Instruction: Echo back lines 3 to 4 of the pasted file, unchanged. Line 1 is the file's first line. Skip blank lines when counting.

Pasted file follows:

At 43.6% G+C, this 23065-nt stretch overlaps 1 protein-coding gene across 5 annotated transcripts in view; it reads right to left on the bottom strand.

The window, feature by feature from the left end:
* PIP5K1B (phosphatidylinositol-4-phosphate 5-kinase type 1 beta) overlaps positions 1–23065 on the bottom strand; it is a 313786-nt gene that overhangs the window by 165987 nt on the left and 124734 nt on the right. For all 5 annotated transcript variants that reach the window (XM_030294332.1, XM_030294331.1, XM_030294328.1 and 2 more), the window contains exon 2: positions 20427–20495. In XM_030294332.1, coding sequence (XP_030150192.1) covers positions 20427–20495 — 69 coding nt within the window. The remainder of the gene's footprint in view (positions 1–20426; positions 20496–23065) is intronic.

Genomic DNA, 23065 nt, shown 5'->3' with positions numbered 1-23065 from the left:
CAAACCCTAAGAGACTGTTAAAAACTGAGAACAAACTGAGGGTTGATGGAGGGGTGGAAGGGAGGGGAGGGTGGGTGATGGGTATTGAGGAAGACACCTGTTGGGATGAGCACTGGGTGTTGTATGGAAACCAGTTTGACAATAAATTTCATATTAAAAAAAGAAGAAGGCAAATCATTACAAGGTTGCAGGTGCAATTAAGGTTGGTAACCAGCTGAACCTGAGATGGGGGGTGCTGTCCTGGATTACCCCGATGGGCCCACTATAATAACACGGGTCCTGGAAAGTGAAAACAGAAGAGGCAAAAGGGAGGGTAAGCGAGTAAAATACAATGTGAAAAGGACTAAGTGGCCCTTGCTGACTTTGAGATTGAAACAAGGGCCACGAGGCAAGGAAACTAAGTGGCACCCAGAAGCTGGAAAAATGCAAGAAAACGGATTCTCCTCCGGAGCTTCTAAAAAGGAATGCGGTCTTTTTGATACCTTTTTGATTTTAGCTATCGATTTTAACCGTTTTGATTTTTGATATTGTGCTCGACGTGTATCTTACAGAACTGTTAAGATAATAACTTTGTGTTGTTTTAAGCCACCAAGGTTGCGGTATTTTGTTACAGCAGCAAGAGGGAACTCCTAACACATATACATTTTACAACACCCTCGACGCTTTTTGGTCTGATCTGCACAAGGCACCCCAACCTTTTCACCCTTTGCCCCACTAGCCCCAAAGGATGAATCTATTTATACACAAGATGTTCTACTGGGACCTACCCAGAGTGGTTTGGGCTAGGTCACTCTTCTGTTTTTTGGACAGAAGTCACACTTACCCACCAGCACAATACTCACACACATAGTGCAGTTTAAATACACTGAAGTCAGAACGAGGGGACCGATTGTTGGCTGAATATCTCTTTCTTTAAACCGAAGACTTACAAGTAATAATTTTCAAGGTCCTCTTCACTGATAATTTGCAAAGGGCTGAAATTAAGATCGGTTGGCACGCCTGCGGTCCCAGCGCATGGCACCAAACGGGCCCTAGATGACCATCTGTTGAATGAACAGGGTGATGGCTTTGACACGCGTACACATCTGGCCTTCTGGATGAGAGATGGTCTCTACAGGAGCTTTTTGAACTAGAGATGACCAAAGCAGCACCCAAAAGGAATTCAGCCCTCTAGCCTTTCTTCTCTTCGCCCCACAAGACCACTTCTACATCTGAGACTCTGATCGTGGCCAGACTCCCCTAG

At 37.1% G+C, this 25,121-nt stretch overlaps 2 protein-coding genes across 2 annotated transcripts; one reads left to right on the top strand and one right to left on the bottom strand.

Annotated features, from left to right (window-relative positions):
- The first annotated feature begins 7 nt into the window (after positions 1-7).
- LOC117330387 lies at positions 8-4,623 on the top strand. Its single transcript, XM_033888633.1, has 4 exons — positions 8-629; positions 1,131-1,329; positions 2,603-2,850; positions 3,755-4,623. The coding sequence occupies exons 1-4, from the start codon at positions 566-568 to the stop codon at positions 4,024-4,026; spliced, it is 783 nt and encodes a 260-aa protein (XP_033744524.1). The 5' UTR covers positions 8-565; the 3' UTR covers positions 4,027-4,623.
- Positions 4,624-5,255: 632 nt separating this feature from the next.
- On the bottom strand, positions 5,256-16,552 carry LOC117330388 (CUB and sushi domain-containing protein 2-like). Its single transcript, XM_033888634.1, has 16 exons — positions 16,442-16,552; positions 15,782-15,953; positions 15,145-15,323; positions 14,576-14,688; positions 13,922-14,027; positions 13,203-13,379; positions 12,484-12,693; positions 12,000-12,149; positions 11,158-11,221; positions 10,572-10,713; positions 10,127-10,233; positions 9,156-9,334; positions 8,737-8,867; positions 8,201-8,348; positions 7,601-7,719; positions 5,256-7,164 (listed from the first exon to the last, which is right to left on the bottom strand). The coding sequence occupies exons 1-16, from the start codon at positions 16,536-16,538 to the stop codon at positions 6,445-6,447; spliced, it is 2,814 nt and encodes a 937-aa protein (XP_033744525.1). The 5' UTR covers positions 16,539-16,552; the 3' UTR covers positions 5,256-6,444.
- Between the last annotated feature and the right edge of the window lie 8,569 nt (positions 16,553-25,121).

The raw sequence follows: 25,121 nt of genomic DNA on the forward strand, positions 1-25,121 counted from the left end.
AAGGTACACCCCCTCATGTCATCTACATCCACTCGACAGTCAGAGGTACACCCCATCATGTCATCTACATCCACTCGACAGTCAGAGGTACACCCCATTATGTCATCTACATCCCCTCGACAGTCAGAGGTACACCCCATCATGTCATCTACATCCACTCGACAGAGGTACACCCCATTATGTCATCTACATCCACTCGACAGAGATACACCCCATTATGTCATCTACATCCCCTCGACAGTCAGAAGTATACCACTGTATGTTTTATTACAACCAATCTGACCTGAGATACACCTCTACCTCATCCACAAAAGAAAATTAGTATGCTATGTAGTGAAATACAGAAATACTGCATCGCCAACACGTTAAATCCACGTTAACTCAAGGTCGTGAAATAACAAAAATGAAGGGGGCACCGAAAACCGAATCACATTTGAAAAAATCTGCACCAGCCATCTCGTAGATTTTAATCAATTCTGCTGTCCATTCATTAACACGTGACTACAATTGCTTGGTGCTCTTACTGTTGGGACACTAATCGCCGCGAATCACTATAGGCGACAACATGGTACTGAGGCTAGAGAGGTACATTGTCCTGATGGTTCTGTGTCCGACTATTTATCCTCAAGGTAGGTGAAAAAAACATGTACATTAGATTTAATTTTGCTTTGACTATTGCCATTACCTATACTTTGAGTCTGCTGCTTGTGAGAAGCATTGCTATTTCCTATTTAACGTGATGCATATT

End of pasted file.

* PIP5K1B (phosphatidylinositol-4-phosphate 5-kinase type 1 beta) overlaps positions 1–23065 on the bottom strand; it is a 313786-nt gene that overhangs the window by 165987 nt on the left and 124734 nt on the right. For all 5 annotated transcript variants that reach the window (XM_030294332.1, XM_030294331.1, XM_030294328.1 and 2 more), the window contains exon 2: positions 20427–20495. In XM_030294332.1, coding sequence (XP_030150192.1) covers positions 20427–20495 — 69 coding nt within the window. The remainder of the gene's footprint in view (positions 1–20426; positions 20496–23065) is intronic.

Genomic DNA, 23065 nt, shown 5'->3' with positions numbered 1-23065 from the left: